Guests from OU’s Medicine Trauma Program led a crowd of civilians through a workshop that was not for the faint of heart.
Stop the Bleed was part of the larger Preparing for Community Devastation and Recovery event held by Ardmore Behavioral Health Collaborative last week. The event consisted of presentations about  active shooter response training, suicide prevention and other heavy topics, but none were quite as visceral as OU’s Trauma Education and Outreach Coordinator Lindsey Rasmussen’s presentation on saving lives by stemming bleeding at the scene of an incident.
Rasmussen said the program was created in response to the 2012 Sandy Hook school shooting.
“The trauma center was preparing for mass casualties, lots of patients, and they weren’t getting anyone,” Rasmussen said. “They said ‘what’s going on, is this a drill?’ They called medical responders who told them no, unfortunately everyone expired at the scene.”
The program teaches basic methods of stopping bleeding that anyone can employ, whether it’s during a shooting, a
natural disaster or some other emergency. The goal isn’t to treat victims, it’s to keep them from hemorrhaging until medical help arrives.
“Safety first. We do not want two victims instead of one,’ Rasmussen said. “And make sure someone has called 911. Don’t assume.”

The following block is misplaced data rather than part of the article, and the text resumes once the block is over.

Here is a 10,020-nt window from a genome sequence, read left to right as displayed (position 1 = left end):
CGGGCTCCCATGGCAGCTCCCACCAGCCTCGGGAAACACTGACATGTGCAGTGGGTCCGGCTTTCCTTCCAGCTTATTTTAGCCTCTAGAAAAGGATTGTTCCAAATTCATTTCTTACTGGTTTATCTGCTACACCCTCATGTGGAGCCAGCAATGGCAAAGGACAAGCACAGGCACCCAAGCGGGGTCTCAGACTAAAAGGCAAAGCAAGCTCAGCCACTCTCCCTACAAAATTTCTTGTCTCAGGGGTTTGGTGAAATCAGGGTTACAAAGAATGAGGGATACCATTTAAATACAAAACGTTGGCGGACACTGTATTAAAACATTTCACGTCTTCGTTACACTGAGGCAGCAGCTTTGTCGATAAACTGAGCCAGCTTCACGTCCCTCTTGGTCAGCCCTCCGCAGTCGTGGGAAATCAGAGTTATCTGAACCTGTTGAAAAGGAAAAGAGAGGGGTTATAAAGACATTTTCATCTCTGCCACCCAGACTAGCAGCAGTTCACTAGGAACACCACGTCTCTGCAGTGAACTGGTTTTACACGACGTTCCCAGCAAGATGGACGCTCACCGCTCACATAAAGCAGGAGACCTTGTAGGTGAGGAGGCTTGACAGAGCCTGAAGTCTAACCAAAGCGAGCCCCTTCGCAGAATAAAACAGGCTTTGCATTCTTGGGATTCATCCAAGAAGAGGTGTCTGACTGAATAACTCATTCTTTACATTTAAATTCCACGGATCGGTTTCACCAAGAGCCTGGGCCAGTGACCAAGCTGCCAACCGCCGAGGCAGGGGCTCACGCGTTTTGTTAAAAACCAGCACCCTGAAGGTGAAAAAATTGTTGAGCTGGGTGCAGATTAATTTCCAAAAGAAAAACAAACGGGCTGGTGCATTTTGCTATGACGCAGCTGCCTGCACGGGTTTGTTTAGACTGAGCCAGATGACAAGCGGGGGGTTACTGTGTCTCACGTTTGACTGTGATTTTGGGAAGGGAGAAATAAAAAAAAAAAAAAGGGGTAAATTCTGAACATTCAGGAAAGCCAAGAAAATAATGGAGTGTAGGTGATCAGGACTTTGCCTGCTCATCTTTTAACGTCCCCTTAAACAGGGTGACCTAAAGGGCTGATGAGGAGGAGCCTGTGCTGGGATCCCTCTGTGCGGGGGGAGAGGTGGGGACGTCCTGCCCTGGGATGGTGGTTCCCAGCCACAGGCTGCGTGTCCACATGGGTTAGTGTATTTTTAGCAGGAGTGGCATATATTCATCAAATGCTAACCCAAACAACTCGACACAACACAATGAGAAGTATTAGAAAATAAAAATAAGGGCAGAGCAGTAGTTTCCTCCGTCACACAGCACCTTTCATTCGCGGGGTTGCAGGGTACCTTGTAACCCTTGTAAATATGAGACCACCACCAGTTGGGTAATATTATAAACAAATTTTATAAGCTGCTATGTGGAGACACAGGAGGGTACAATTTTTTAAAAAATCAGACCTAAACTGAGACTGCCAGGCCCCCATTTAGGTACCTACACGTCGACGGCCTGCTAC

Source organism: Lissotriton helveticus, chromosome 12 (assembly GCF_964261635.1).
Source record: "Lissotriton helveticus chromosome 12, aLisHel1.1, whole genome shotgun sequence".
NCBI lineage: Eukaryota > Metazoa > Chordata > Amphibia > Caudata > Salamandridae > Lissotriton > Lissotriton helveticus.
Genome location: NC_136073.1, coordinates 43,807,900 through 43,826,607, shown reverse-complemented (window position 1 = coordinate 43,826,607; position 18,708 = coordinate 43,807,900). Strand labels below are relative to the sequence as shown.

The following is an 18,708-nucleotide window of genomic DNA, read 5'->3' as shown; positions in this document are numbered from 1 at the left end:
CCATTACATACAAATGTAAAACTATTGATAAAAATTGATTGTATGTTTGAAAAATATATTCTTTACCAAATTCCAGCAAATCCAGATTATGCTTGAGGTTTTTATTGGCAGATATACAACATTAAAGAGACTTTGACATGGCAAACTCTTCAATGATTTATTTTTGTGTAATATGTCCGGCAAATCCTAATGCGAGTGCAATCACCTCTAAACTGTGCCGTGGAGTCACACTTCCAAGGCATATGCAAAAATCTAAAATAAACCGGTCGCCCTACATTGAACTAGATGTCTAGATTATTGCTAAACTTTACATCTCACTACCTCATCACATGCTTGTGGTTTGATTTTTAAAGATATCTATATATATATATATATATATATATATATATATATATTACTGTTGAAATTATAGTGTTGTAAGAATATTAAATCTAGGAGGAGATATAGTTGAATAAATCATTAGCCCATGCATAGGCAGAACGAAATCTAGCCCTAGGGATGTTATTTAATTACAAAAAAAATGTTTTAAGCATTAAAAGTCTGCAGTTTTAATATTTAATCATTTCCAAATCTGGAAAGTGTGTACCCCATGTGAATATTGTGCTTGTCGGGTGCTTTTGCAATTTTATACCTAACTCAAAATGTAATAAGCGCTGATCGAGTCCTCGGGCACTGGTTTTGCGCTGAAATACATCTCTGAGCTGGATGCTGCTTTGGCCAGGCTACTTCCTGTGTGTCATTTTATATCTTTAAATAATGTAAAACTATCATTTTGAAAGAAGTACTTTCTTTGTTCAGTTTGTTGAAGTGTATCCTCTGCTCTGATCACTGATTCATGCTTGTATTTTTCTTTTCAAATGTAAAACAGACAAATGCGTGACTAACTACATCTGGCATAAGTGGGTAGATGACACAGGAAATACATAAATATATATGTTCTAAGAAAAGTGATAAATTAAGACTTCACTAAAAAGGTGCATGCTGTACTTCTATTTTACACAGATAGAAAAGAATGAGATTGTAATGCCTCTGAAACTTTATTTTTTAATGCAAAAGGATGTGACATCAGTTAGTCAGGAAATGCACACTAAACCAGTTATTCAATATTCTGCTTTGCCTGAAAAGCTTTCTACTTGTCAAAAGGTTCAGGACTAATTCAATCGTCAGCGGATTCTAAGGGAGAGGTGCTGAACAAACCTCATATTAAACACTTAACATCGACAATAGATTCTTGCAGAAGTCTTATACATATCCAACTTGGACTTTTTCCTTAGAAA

With proper training, a tourniquet can stop a person from going into shock. If a tourniquet isn’t available, gauze or clean cloth can be packed into a wound. Rasmussen said it’s important to remove clothing, identify where bleeding is coming from, pack a wound and apply as much pressure as possible until the bleeding stops. In an emergency, even using clothing to pack a wound is better than nothing.   
The crowd somewhat queasily followed Rasmussen through the presentation before breaking up into smaller groups and practicing tourniquet tightening on each other and wound stuffing on foam dummies.
Casey Reynolds, a Dickson High School teacher, said she’s somewhat familiar with the information presented. Before she became a teacher, she worked at the Carter County Health Department. But the tourniquet training was new.
“Personally I’ve had a lot of experience with wound dressing, so it didn’t make me queasy,” Reynolds said. “But knowing the discomfort of the tourniquet, that if it hurts it’s actually a good thing, was new.”
“I think people may think ‘oh, I only need this if I’m in a certain profession,’ and I think it’s applicable to every day life,” Reynolds said. “These days, any job can be dangerous.”
Southern Oklahoma Library System Public Information Coordinator Gail Currier said her library closed for the day to let staff attend the training. She said that more than ever, librarians think about how they would respond to a sudden emergency, like a shooting.
“You never know when you’re going to be in a serious situation,” Currier said. “We’ve done CPR training and our director is trying to get us to learn these valuable, life saving things.”